What was it like working with Major Powell?
There was a great deal of mutual respect and they maintained a relationship for many years after the war. In fact, once our family was in Washington and spent a very pleasant half hour in his chambers in the Supreme Court Building while he reminisced about his war-time days and his relationship with my father. He even allowed me to take some pictures with my children around him and on his lap. He then arranged a quick pass into the Supreme Court hearing room where oral arguments were in progress. The sense of power and dignity in the courtroom was tangible and the whole visit was memorable.
It seems that Powell respected my father’s religious observance. Corporal Weinberg once needed a nine-day pass in order to celebrate a kosher Pesach with his uncle and family in Manchester. The war was raging and the Army was not granting extended furloughs to active members at that time. Powell realized the significance of the holiday observance and judged that the corporal could be spared for the week or so he would be away. He then issued orders for my father to travel from near London to Manchester and remain there for nine days to see to official Army business. No furlough was required at all.
Your father’s German was valuable to him during the war.
The fact that he was a German native paid off in several respects. He served as a translator to Major Powell as they followed the advancing Allied line through a vanquished Germany, and he was able to easily translate certain German documents that came into Allied hands. Occasionally he was called upon to interrogate German POW’s.
Your father was praised for helping the U.S. Army bomb some key points in Germany. Can you elaborate on that?
Being familiar with German geography, especially the layout of his hometown, Fulda, he was able to provide information that facilitated the bombing of a ball-bearing manufacturer and rubber plant.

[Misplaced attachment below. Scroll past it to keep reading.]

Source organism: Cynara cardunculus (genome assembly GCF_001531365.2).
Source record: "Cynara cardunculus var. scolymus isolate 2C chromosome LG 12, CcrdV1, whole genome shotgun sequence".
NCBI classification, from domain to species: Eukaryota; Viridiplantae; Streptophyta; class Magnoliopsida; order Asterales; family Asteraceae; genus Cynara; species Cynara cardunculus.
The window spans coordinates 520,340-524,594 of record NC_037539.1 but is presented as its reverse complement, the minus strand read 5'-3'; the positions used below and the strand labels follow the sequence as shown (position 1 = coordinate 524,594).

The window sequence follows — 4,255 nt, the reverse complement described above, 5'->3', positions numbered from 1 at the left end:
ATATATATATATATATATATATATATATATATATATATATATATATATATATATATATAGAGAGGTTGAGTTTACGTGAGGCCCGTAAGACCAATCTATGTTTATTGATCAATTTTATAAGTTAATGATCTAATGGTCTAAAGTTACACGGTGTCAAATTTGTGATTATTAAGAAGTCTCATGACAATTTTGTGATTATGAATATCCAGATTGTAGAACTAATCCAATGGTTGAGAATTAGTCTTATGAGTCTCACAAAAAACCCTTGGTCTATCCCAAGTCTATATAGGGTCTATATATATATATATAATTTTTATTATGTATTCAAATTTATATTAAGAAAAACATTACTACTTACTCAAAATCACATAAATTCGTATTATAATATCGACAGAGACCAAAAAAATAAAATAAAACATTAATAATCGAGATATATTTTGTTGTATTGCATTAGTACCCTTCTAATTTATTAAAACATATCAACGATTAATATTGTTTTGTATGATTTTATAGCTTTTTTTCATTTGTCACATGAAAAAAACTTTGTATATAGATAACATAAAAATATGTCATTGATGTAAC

He pointed to the sites on reconnaissance photos he was shown. A few days later he was shown subsequent pictures — to his great satisfaction, he saw that the factories were destroyed.
His comrades were sufficiently impressed to the extent that he was written up in a 1945 issue of the Air Force Magazine in an article titled “The Private Air Force of Cpl. Weinberg.”
Was he proud or resentful of being drafted?
It was very cathartic for him; after suffering so, and having his life permanently disrupted, he could see the enemy of our people defeated before his own eyes even though he was not involved directly in any hostile action, other than interrogating German prisoners. Our family is proud of the legacy of his time in the Army. His memorabilia from this time were showcased in an exhibit called, “Contributions from the Community: American Jews in the Second World War,” at the Judaica Museum of the Hebrew Home for the Aged in Riverdale. They also comprise a permanent exhibit in the Museum of Jewish Heritage in Battery Park, featuring European refugees who served in the US Military during World War II.
Did he experience any anti-Semitism?
Yes. My father put on his tefillin daily and often other soldiers made fun of him asking if he was taking his blood pressure. One as he moved through Germany his tefillin were stolen.
Was he able to stay religious in the army?
The Joint made sure that he always had kosher food as they did for all observant members of the armed forces. He always maintained his yiddishkeit and in fact he even once walked 20 miles to hear shofar blowing on Rosh Hashanah because he could not get a release to travel on Erev Yom Tov.
What was his state of mind after returning home?
He was able to get many of his personal issues out of his system by serving in the military. He had no sympathy whatsoever for the Germans.